Earlier this year, the UK Border Agency (UKBA) implemented changes to the Tier 1 (Entrepreneur) visa route which included a ‘genuine entrepreneur’ test and adjustments to the minimum funds requirements. We are now witnessing the effects of these changes as greater scrutiny is being applied to Tier 1 (Entrepreneur) visa applications and increasing numbers of applicants for both entry clearance and leave to remain in this category are being summoned to an interview with UKBA caseworkers.
The new rules are causing significant stress amongst genuine applicants who intend to establish or have already set up a legitimate UK business, but who are concerned as to how ‘viability and credibility’ must be proven to the UKBA. In addition, the interview process itself can of course be extremely daunting, especially when English is not the first language of many applicants.
In light of this and following our own experiences recently, we hope that through providing some analysis of the new requirements and the interview experience itself, our readers will feel more confident when submitting their applications. We also hope to reassure individuals who are currently considering applying under this route that they should not be put off by the new rules.
January 31st 2013: Introduction of the ‘genuine entrepreneur’ test
In the ministerial statement which announced the changes to the Tier 1 (Entrepreneur) category, Immigration MP Mark Harper stated ‘it is clear that, following our tightening of other migration routes, the Entrepreneur route is now being targeted by applicants seeking to abuse the immigration rules…We need to tighten the current rules to allow for a meaningful assessment of the credibility of an applicant for this route.’ It is apparent that, following several reports in the press detailing abuses of this visa category, the Government felt a more stringent set of criteria was necessary in order to uphold the integrity of this visa.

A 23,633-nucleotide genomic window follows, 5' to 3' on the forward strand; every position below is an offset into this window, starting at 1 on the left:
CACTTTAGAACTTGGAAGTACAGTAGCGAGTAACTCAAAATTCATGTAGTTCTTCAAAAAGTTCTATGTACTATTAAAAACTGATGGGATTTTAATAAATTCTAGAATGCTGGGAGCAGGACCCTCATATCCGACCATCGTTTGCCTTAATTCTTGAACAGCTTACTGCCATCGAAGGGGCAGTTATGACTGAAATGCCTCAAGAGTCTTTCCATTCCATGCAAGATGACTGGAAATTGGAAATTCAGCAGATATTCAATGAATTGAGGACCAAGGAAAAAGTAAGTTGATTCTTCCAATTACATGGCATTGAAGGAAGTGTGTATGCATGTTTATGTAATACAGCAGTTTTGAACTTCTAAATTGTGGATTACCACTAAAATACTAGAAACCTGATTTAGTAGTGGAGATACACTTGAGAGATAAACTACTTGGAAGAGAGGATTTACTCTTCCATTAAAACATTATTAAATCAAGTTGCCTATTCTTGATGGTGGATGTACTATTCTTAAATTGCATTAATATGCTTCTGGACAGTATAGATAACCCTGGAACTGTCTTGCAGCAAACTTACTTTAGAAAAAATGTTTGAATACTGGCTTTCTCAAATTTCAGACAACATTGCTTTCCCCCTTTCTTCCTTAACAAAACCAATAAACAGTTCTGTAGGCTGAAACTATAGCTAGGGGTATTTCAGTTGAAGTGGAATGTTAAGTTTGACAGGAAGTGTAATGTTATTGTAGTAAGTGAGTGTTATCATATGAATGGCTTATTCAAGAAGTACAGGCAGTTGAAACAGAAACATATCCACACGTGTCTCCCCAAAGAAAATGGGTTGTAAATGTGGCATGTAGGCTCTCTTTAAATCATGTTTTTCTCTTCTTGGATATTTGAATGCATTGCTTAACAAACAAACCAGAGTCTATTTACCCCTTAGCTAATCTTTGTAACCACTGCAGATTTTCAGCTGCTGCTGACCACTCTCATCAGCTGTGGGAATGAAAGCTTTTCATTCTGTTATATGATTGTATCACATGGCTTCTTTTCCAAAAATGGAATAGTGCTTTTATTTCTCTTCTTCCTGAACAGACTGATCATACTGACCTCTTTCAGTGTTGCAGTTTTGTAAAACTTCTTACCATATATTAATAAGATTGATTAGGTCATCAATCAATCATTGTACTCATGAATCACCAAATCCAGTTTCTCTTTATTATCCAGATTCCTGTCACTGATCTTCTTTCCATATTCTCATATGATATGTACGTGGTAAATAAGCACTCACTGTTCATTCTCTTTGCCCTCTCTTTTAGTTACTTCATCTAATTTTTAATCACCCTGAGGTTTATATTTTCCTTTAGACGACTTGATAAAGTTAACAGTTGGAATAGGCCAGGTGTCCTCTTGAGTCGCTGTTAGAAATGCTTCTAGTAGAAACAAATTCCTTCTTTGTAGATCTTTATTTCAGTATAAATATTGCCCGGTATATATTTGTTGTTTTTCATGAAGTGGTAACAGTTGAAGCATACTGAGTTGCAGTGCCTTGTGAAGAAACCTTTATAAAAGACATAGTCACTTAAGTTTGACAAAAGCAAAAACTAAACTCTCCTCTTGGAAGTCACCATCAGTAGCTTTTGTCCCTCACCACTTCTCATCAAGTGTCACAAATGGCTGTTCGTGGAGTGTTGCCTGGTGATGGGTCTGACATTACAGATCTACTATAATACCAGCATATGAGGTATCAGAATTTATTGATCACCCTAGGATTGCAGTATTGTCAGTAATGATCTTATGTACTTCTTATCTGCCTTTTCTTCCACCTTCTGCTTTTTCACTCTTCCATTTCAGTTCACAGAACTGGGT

The ‘genuine test’ (as it has been named by applicants) for entry clearance applications which came into force on the 31st January 2013 is contained in the Immigration Rules as follows:
The Entry Clearance Officer must be satisfied that:
245DB(f) (i) the applicant genuinely intends and is able to establish, take over or become a director of one or more businesses in the UK within the next six months;
(ii) the applicant genuinely intends to invest the money referred to in Table 4 of Appendix A in the business or businesses referred to in (i);
(iii) that the money referred to in Table 4 of Appendix A is genuinely available to the applicant.
Similarly, when assessing applications for leave to remain in the Tier 1 (Entrepreneur) category, which are submitted by individuals who are switching from another immigration category, the UKBA must be satisfied that the applicant genuinely intends to establish or take over a business in the UK and that the applicant genuinely intends to invest the required funds.
But what are the factors which the UKBA take into account when assessing whether an application passes the ‘genuine test’?
Viability and credibility – how to ensure your case will pass the ‘genuine test’
The new Rules state that when assessing an entry clearance application against the criteria listed above, the UKBA will take the following into account:
245DB(g) (i) the evidence the applicant has submitted;
(ii) the viability and credibility of the source of the money referred to in Table 4 of Appendix A;
(iii) the viability and credibility of the applicant’s business plans and market research into their chosen business sector;
(iv) the applicant’s previous educational and business experience (or lack thereof);
(v) the applicant’s immigration history and previous activity in the UK; and
(vi) any other relevant information.